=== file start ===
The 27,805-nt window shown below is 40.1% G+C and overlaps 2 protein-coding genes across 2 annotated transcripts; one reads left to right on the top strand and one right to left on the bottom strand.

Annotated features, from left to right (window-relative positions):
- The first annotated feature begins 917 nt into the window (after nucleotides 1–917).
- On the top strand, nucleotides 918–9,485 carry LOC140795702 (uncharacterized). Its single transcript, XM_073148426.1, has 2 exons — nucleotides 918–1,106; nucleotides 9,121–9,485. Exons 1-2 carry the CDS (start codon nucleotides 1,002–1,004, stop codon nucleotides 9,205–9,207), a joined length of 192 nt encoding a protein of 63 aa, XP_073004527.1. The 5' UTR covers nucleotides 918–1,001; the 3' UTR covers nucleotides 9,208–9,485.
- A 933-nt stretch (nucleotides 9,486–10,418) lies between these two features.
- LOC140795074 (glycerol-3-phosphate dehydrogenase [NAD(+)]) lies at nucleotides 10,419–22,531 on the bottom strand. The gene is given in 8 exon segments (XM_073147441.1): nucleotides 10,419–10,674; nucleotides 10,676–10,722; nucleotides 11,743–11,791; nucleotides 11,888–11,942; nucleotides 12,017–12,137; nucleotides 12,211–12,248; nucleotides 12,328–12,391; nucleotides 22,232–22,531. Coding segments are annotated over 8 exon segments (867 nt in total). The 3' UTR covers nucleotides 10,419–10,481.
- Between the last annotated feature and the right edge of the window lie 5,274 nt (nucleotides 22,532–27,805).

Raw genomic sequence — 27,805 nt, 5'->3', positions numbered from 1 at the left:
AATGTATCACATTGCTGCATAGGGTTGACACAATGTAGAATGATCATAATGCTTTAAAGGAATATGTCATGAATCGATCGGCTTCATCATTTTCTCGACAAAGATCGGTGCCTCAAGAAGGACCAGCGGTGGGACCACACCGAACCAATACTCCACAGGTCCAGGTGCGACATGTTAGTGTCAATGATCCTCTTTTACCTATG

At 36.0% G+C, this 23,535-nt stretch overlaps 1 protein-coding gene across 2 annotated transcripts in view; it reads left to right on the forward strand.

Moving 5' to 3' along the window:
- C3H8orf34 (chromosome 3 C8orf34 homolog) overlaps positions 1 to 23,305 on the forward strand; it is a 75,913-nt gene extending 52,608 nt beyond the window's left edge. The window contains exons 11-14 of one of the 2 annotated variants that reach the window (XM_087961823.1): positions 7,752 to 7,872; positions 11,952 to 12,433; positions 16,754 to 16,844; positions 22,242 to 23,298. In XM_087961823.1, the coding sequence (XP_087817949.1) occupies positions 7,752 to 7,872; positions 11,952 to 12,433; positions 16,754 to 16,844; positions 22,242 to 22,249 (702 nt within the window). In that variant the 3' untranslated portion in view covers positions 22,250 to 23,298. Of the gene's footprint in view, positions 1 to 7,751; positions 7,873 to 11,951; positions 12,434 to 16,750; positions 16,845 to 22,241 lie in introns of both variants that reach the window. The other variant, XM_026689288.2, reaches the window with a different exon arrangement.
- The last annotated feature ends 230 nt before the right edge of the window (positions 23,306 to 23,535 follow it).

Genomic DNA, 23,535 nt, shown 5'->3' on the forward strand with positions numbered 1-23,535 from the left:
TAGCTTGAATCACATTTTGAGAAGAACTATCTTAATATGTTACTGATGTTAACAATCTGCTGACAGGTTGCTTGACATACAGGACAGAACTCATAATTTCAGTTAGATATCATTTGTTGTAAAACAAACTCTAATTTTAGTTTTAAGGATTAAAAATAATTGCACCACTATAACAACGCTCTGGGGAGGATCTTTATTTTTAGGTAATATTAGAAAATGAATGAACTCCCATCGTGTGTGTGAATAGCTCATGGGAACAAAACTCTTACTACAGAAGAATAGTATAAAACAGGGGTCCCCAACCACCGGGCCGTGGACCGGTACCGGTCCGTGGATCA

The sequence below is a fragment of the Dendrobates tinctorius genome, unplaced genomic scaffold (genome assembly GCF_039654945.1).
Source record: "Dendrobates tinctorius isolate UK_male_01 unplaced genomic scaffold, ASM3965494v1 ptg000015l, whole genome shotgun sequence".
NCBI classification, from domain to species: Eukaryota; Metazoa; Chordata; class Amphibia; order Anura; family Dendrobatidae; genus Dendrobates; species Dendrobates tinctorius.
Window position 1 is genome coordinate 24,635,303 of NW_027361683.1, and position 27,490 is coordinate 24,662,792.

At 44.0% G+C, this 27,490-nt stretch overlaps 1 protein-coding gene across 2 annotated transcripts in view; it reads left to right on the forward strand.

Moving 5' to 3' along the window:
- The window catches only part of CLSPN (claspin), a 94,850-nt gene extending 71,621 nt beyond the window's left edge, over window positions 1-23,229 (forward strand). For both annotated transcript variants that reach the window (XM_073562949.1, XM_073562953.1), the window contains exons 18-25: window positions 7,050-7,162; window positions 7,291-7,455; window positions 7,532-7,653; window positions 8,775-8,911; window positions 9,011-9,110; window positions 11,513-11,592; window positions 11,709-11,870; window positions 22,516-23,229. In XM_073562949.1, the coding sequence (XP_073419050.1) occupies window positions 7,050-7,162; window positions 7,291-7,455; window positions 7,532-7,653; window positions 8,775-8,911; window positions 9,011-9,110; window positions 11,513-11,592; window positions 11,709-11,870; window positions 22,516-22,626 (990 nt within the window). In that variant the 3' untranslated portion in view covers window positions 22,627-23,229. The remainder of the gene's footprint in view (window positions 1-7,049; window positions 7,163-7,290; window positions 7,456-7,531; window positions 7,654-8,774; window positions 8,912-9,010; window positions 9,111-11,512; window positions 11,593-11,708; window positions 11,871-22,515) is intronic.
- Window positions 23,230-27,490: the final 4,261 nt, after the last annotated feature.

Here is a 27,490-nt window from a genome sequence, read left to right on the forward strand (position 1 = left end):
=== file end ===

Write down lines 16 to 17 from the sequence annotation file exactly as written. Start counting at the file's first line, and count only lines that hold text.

The sequence below is a fragment of the Dendrobates tinctorius genome, unplaced genomic scaffold (genome assembly GCF_039654945.1).
Source record: "Dendrobates tinctorius isolate UK_male_01 unplaced genomic scaffold, ASM3965494v1 ptg000015l, whole genome shotgun sequence".